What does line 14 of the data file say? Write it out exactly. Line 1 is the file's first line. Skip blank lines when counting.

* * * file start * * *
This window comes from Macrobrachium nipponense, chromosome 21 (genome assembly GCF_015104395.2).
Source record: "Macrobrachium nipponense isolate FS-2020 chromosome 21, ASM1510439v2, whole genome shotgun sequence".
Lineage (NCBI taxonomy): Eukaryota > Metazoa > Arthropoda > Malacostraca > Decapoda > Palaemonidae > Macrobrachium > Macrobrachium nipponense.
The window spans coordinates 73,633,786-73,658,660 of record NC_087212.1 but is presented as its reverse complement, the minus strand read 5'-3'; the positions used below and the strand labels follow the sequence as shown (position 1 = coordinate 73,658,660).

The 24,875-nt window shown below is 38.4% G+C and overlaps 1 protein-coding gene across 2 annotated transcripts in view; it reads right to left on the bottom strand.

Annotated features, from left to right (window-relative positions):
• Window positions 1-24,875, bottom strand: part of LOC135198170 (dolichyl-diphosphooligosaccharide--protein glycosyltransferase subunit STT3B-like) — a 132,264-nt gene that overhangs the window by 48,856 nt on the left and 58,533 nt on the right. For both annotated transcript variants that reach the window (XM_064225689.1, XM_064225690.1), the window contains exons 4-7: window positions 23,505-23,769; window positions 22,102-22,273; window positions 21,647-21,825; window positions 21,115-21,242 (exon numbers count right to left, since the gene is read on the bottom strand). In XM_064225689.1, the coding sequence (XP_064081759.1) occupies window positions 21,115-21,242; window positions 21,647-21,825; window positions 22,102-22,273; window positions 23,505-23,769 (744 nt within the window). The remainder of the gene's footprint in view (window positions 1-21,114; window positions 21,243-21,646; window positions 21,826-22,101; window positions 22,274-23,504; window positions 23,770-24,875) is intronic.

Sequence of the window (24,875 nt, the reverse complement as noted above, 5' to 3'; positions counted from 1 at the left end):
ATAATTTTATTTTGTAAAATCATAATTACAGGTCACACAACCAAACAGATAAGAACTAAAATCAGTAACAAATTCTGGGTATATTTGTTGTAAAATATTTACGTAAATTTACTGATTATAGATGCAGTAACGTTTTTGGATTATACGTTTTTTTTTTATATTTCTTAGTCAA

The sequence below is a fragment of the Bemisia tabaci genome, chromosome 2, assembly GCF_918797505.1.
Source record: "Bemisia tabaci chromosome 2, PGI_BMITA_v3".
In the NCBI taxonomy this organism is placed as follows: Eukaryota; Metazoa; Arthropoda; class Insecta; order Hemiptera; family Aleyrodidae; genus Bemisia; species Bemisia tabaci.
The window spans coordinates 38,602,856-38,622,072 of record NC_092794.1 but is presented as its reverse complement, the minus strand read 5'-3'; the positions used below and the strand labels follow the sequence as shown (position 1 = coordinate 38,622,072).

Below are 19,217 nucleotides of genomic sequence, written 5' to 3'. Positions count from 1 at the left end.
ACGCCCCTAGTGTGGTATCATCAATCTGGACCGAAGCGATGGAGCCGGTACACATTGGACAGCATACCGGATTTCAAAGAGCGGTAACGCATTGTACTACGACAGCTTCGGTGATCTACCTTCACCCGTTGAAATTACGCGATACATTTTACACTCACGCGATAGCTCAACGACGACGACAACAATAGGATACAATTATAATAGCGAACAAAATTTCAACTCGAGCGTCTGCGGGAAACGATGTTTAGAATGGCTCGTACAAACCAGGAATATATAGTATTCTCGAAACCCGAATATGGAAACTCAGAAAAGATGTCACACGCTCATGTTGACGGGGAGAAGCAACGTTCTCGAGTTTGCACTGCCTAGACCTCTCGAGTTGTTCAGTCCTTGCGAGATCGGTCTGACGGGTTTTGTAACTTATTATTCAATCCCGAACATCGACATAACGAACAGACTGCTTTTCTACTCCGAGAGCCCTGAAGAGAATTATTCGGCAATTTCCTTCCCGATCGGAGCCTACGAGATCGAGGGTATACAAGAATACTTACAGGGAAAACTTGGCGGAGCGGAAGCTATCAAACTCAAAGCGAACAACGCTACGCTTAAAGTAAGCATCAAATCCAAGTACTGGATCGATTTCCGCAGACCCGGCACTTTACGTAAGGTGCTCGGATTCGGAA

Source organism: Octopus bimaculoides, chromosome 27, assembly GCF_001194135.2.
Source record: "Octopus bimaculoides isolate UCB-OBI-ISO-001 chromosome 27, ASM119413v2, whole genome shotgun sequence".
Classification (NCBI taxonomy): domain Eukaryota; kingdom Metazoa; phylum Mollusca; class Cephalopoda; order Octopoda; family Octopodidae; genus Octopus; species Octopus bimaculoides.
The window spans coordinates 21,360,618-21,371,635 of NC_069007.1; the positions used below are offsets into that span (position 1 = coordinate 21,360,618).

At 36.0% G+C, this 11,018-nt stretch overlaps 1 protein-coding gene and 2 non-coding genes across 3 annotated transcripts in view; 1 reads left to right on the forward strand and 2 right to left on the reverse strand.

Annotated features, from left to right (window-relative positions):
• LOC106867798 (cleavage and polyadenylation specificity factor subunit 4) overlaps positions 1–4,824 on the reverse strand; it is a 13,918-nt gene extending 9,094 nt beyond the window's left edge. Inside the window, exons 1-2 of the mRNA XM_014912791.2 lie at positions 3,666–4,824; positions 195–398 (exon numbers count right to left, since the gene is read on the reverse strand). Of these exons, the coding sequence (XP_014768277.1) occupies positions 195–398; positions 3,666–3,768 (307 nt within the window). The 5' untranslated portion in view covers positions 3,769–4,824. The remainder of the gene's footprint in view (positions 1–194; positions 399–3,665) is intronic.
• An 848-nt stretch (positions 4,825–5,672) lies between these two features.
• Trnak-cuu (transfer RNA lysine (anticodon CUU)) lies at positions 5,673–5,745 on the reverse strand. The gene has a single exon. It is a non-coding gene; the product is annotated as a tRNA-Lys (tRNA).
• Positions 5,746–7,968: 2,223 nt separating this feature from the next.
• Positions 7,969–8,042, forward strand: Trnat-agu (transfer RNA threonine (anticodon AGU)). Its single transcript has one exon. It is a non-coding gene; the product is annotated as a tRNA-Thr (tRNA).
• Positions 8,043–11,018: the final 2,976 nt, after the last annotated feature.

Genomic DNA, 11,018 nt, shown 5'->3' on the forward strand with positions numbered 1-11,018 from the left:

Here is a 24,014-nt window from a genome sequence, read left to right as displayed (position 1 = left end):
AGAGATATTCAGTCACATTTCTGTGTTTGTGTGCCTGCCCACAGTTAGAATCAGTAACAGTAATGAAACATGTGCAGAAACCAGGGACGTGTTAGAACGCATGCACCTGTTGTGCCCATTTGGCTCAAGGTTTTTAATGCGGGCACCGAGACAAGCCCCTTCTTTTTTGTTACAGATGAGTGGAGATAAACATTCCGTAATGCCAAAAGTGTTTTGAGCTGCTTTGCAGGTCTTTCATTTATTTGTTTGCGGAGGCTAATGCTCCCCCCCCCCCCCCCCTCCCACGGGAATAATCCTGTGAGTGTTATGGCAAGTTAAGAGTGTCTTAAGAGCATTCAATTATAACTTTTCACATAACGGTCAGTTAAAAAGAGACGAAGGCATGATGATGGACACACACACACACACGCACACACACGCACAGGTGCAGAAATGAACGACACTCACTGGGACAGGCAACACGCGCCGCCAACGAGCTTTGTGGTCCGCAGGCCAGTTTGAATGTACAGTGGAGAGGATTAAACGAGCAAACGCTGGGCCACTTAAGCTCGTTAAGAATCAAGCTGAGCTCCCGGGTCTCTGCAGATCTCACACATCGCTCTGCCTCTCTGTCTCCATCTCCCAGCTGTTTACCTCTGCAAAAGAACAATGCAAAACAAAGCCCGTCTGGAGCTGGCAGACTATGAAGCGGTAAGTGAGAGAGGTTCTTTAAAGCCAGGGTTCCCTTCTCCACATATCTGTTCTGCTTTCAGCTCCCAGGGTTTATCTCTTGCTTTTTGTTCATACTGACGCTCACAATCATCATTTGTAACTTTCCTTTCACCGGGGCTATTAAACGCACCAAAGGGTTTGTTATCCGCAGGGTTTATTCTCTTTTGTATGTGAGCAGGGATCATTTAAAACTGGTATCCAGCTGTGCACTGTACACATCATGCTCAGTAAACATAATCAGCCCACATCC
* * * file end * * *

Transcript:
Below are 19,217 nucleotides of genomic sequence, written 5' to 3'. Positions count from 1 at the left end.